My New Empathy Office

A couple of years ago, the executive team at Stack Overflow had the privilege of doing an off-site with Jerry Colonna, the CEO of Reboot and one of the most badass executive coaches you’ll ever find. I took so many things away from that session, but my favorite was this tool, “Red-Yellow-Green”.

So much of what Jerry teaches is radical self-inquiry and the importance of understanding ourselves and each other as part of our leadership. This “Red-Yellow-Green” exercise is designed to foster empathy without being overly intrusive.

It’s simple: Go around the room before a meeting or ask the person you’re speaking with if they’re red, yellow, or green.

  • Red:  You might be going through a tough family situation. Maybe you’re coming down with a cold and feel plain awful. Bottom line: things aren’t good.
  • Yellow: Meh. Something’s off, but it’s not terrible. You might have just come off a string of long meetings. You might be anxious about your in-laws coming to town. There’s something that’s preventing you from being your best self.
  • Green: You’re all good and ready to rock n’ roll.

We can’t expect everyone to always be open and vulnerable about how they’re feeling. Sometimes we’re not even equipped to understand what we feel or why we feel the way we do.  Having this simple, shared vocabulary gives everyone a tool to express themselves without having to divulge all the details.

You can imagine that if someone is in the red, you might reconsider how you give that person feedback or confront them about a tough situation. If they’re not engaged in a meeting or seem distant, it’s easy for the group to understand that there’s something happening to that person that’s preventing them from being present. I’ve instituted this shared practice on my team and it’s something we’ll occasionally do when we meet as an executive team.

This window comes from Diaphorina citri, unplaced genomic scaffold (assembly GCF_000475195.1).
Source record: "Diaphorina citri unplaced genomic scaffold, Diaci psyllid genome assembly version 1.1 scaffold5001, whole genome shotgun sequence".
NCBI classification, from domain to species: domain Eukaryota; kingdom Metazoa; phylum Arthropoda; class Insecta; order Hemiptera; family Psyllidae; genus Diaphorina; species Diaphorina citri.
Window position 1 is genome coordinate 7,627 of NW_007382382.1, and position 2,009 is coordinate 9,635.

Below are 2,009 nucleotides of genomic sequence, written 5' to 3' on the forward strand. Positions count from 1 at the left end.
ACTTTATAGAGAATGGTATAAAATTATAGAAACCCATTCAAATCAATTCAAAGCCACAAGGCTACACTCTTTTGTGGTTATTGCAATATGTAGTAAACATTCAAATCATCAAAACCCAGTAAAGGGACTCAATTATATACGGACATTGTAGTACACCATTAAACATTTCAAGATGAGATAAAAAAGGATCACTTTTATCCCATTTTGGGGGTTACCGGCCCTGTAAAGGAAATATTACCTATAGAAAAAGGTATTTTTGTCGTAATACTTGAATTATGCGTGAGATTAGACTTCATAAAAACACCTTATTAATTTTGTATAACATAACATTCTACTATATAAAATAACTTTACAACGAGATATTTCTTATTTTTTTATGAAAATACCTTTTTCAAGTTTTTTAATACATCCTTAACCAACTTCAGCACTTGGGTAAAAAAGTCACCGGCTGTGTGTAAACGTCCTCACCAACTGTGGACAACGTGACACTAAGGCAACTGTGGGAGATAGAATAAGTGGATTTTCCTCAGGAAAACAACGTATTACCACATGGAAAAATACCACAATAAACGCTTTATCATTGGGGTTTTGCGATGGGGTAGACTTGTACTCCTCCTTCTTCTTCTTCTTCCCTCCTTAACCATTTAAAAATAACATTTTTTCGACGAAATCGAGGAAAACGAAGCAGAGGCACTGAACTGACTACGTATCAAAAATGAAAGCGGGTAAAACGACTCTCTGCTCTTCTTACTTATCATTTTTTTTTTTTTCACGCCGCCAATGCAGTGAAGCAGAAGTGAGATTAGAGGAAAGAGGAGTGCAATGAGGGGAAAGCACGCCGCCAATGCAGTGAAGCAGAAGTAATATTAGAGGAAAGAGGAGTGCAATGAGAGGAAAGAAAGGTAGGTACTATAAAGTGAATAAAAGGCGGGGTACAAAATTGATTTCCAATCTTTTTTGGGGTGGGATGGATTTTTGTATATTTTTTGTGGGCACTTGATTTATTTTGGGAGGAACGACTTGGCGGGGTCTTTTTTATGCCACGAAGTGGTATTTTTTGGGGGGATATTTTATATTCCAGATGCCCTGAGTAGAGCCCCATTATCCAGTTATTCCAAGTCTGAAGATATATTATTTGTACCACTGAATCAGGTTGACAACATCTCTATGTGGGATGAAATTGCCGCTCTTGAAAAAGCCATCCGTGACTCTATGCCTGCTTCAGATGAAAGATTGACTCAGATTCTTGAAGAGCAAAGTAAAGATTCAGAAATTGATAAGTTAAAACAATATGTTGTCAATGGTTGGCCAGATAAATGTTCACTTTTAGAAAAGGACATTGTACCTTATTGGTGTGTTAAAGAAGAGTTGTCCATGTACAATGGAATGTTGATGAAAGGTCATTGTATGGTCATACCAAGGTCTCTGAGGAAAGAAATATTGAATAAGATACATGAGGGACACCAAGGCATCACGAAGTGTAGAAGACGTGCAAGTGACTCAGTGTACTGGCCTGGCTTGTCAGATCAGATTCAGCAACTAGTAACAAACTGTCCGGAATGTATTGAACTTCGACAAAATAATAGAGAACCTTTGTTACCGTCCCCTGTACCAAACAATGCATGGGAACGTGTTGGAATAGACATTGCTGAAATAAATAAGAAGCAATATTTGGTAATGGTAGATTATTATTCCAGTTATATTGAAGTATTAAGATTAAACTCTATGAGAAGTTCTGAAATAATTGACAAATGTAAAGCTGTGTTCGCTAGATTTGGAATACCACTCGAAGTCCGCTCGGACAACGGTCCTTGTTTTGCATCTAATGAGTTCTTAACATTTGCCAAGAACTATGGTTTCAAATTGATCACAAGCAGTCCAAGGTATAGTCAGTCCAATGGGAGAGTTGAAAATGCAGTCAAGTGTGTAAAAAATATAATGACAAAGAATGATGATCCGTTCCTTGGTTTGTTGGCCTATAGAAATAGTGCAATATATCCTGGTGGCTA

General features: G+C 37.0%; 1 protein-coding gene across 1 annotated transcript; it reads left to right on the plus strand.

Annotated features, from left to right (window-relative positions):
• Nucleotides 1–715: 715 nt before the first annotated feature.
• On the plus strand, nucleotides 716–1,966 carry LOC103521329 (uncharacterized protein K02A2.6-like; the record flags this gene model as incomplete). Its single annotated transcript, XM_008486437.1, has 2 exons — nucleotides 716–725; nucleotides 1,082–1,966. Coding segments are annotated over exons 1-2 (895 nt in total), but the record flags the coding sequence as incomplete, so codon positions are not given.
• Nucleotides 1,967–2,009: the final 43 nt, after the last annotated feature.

This is anecdotal, but I’ve made a few observations after doing this exercise maybe 100+ times.

  • We’re social creatures and our colors are contagious. I rarely find even distribution of colors on my team. When folks are stressed or anxious about work, the majority of the group is red/yellow. When we’re in our flow, everyone is mostly green.
  • Most colors come with an explanation. Even though you’re not obligated to share, I find that most people give a reason for why they’re a particular color. In some cases, we might even opt to say things like, “I’m green at work, but red at home.”
  • Colors can change after a conversation or they can last for weeks. Someone can start off red, but move to yellow or green if a conversation or meeting gives them resolution. In contrast, someone might be in a steady state of yellow or red for long stretches of time. These are the people you need to reach out to. A simple, “How can I help?” or “Let me know if there’s anything I can do for you” can go a long way.

I took my obsession with this exercise to a whole new level tonight when I set up these LED lights in my office. Each December, Stack Overflow employees get a holiday gift from the company. It’s usually something tech-related – a Sonos speaker, Jawbone UP, Kindle, etc. This year we all got a set of Nano Leaf Aurora lights.

You can control the lights via mobile app and create custom settings or scenes. I immediately created three:


So if you see me on a Google hangout or Zoom room with one of these backgrounds, you’ll never have to ask me how I’m doing. You’ll see what I feel instead.

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